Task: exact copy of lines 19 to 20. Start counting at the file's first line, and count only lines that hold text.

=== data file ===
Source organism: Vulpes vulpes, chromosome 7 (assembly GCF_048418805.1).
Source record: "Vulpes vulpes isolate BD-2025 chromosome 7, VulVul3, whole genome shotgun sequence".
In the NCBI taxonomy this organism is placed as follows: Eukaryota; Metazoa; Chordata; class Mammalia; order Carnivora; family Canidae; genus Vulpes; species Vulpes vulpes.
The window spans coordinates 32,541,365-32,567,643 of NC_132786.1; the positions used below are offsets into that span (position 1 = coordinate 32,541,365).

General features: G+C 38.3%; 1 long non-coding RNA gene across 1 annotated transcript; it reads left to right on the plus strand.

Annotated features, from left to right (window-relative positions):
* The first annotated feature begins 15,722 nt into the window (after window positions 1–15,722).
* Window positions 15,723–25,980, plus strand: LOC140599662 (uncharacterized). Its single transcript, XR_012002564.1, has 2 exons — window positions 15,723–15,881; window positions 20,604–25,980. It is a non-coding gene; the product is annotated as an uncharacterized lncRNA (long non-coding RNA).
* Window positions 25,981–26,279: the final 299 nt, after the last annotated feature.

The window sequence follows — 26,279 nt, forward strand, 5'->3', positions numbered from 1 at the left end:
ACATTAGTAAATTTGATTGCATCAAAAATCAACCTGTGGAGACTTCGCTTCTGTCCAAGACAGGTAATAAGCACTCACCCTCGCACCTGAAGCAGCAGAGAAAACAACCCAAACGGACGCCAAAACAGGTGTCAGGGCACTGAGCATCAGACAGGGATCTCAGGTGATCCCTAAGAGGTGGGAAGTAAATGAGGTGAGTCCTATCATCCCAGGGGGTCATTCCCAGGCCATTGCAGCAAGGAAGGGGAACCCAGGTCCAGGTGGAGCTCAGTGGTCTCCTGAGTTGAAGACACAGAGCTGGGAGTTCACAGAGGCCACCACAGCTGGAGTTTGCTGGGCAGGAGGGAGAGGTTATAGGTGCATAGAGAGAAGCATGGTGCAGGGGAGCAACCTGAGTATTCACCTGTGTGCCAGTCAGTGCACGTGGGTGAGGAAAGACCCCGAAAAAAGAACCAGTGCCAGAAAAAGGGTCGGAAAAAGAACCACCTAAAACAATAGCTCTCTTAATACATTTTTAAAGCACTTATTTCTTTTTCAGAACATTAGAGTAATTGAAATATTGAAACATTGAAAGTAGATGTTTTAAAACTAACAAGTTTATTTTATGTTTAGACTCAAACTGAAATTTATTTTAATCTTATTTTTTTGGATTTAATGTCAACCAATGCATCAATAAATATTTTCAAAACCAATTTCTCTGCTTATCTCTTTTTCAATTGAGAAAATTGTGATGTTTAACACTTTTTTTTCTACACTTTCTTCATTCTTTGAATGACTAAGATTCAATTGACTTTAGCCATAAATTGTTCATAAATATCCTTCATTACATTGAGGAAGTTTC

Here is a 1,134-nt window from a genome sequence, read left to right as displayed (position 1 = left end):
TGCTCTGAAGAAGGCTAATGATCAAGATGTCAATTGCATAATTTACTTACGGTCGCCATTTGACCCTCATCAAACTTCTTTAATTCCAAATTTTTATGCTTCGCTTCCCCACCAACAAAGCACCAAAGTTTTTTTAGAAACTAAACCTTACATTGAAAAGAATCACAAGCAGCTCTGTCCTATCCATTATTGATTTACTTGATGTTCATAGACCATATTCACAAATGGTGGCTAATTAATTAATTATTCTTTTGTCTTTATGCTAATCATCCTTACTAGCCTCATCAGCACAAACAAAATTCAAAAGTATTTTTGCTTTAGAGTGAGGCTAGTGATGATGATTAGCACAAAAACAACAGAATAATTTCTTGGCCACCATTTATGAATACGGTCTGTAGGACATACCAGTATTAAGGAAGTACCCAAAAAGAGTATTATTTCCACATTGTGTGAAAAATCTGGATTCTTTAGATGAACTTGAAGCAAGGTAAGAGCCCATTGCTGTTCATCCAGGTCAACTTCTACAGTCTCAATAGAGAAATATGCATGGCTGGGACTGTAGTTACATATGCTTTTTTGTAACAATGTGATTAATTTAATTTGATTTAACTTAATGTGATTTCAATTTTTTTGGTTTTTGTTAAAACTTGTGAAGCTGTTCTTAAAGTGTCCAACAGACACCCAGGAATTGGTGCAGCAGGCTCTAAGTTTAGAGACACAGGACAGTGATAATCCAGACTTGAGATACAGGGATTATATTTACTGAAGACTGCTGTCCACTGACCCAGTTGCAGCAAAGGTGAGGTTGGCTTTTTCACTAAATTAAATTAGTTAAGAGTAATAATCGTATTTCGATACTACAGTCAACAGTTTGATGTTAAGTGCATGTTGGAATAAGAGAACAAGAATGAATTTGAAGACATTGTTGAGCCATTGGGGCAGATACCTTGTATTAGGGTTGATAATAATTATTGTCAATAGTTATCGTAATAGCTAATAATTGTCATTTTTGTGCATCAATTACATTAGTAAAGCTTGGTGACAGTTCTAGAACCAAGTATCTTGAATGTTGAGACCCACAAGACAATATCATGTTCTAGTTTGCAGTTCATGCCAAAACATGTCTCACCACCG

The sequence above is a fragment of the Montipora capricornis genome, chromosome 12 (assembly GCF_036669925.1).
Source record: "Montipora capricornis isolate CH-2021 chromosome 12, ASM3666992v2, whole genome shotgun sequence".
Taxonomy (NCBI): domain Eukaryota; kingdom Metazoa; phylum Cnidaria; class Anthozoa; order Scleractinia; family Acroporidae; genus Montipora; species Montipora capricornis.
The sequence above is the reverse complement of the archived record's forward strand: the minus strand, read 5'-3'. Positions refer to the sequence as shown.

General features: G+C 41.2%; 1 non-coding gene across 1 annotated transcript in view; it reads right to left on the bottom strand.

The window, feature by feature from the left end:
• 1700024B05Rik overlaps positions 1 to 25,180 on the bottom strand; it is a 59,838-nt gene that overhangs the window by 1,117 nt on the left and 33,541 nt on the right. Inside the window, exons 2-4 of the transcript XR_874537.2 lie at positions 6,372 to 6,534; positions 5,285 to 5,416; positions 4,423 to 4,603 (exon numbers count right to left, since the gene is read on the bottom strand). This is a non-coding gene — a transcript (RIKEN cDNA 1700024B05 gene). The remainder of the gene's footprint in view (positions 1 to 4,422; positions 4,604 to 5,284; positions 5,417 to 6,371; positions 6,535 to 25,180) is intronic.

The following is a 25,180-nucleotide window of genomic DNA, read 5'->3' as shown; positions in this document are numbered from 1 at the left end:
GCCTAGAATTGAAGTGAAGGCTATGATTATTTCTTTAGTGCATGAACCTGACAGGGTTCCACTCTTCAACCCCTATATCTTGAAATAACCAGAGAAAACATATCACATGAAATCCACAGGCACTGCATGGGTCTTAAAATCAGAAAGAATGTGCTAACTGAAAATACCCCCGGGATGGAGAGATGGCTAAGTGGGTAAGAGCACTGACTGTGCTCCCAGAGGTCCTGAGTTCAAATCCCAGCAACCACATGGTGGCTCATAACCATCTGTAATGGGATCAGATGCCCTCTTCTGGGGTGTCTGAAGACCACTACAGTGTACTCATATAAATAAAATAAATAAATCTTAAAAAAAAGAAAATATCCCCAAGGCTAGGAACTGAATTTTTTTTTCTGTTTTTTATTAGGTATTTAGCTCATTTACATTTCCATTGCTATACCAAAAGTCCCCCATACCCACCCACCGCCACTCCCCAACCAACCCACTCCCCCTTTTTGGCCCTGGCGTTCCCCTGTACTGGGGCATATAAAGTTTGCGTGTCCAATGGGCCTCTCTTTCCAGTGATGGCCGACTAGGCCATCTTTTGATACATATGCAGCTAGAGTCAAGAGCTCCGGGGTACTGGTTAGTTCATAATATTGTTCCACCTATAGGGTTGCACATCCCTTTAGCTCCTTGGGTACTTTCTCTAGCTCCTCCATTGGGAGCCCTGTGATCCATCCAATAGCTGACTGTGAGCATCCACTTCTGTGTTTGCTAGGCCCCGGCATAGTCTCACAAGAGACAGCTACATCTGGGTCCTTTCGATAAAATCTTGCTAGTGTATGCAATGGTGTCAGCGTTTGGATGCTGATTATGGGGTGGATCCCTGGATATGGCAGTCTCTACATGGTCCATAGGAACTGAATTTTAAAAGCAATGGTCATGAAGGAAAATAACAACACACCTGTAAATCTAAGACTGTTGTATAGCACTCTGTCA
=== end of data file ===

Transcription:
The window, feature by feature from the left end:
• 1700024B05Rik overlaps positions 1 to 25,180 on the bottom strand; it is a 59,838-nt gene that overhangs the window by 1,117 nt on the left and 33,541 nt on the right. Inside the window, exons 2-4 of the transcript XR_874537.2 lie at positions 6,372 to 6,534; positions 5,285 to 5,416; positions 4,423 to 4,603 (exon numbers count right to left, since the gene is read on the bottom strand). This is a non-coding gene — a transcript (RIKEN cDNA 1700024B05 gene). The remainder of the gene's footprint in view (positions 1 to 4,422; positions 4,604 to 5,284; positions 5,417 to 6,371; positions 6,535 to 25,180) is intronic.